Breaking Benjamin have been a touring whirlwind since the release of their fifth studio album Dark Before Dawn back in June of 2015.  Recently the band finished up another string of acoustic dates which were then followed up by the fan interactive Axes and Anchors cruise.

Switching gears and plugging their instruments back in on land Breaking Benjamin brought their brand of straight forward hard rock anthem sing-a-longs to a sold-out Harrah’s Cherokee Casino this past weekend.

Dark Before Dawn and the subsequent tour is the first featuring an entirely new band lineup minus the group’s namesake and lead vocalist Benjamin Burnley.   Six years between releasing new music and doing so with an entirely new group of musicians isn’t necessarily a recipe for future success.

Breaking Benjamin though appear to be unaffected by the lapse in time between new releases nor the reconstruction of the band’s guts as Dark Before Dawn debuted at number one on Billboard’s top 200 chart and the supporting tour has largely been playing to standing room only crowds.

Starset, a band that has been opening for Breaking Benjamin quite frequently on the Dark Before Dawn tour, was listed on the evening’s bill on Ticketmaster, however, shortly before 9:00 PM it was Breaking Benjamin themselves that took to the stage.

Breaking Benjamin’s new lineup does offer fans something different in terms of live performance.  Aaron Bruch (bass/vocals) along with Keith Wallen (rhythm guitar / vocals), Jasen Rauch (lead guitar) and Shaun Foist (drums) deliver a much broader and diverse sound in a live setting versus previous incarnations of the band.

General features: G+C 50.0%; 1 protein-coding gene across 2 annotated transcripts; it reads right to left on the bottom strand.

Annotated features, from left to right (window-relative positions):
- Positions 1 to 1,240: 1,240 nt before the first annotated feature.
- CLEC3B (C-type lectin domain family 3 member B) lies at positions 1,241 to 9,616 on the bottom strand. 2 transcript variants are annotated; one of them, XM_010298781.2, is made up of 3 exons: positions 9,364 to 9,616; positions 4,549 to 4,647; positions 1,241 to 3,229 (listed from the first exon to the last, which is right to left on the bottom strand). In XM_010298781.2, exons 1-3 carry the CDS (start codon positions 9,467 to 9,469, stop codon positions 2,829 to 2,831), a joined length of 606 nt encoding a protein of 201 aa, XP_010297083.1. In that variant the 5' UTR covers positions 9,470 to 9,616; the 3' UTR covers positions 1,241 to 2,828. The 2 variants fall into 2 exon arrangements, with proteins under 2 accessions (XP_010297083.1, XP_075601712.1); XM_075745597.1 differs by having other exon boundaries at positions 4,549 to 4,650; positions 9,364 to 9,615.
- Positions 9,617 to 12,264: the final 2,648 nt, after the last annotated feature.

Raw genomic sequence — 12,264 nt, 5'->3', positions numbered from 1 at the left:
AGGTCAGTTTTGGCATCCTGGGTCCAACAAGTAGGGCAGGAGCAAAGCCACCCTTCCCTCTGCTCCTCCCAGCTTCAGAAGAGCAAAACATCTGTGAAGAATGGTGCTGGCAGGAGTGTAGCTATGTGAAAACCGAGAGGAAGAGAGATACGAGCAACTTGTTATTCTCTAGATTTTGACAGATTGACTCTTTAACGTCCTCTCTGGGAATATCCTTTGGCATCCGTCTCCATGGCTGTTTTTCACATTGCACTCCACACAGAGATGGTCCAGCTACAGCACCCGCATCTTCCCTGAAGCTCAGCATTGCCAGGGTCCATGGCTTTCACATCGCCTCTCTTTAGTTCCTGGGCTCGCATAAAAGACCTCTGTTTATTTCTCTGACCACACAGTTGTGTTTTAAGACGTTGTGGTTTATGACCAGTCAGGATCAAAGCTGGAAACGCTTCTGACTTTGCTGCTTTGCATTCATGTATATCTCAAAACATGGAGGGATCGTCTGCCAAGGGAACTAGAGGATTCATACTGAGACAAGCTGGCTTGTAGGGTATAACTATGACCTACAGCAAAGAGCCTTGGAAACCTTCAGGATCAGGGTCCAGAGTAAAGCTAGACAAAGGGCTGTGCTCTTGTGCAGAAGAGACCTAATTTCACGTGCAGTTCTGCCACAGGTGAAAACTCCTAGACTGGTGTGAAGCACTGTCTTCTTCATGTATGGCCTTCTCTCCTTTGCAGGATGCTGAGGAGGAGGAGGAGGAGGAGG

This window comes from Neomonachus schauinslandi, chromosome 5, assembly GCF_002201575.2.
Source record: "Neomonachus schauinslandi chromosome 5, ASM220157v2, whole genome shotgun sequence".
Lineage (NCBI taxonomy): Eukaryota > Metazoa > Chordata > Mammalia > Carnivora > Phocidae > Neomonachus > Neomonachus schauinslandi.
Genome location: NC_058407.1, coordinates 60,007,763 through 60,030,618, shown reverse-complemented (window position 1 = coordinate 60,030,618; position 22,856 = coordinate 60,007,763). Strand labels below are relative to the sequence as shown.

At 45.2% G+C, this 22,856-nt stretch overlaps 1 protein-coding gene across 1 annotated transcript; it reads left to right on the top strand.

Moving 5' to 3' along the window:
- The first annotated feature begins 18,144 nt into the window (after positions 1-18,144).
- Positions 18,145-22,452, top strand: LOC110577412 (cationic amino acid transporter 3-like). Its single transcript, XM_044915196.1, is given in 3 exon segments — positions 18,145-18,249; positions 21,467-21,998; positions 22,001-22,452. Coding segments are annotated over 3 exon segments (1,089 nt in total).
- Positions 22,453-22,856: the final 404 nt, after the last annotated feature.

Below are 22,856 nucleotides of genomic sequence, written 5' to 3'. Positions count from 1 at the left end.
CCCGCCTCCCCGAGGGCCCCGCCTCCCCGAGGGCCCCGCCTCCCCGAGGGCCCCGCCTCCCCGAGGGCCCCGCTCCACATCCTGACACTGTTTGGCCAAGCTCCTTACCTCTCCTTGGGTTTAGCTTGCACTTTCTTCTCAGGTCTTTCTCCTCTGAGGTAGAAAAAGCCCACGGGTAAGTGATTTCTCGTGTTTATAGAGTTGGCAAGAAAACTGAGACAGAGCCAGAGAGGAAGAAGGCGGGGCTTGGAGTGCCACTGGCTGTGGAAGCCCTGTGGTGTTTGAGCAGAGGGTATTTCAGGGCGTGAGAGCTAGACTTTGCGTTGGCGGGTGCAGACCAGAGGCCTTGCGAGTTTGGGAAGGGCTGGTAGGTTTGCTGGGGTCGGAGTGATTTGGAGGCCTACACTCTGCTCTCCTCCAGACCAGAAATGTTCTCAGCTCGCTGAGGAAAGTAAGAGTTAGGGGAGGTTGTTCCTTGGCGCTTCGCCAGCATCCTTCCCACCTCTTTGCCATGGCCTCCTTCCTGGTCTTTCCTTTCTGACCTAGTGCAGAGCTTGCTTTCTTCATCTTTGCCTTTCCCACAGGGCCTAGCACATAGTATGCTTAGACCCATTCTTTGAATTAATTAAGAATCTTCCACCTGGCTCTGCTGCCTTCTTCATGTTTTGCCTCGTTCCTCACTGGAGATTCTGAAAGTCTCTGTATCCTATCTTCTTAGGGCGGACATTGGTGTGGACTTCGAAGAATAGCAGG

Wallen and Bruch both took turns on the evening singing lead vocals with Bruch manning the mic for “Simple Design” and “Believe”, while Wallen showcased his vocal talents on “Sooner or Later” while also contributing a few lead verses on “Until the End”.

Breaking Benjamin plays to their audience and the set list largely reflected this sentiment as it played out closely to a greatest hits kind of format including the aforementioned “Until the End” along with other fan favorites such as “So Cold”, “Follow”, “Blow Me Away”, “Breath”, “I Will Not Bow” and show closer “The Diary of Jane”.

Not necessarily known for their elaborate light shows, intricate visual imagery or even for varying their set lists all too much when it comes to their live performance Breaking Benjamin’s show at Harrah’s Cherokee Casino proved to be no different.  Probably the biggest takeaway on the evening was how much more layered and frankly more complete their music came off with the injection of the new musicians into the band.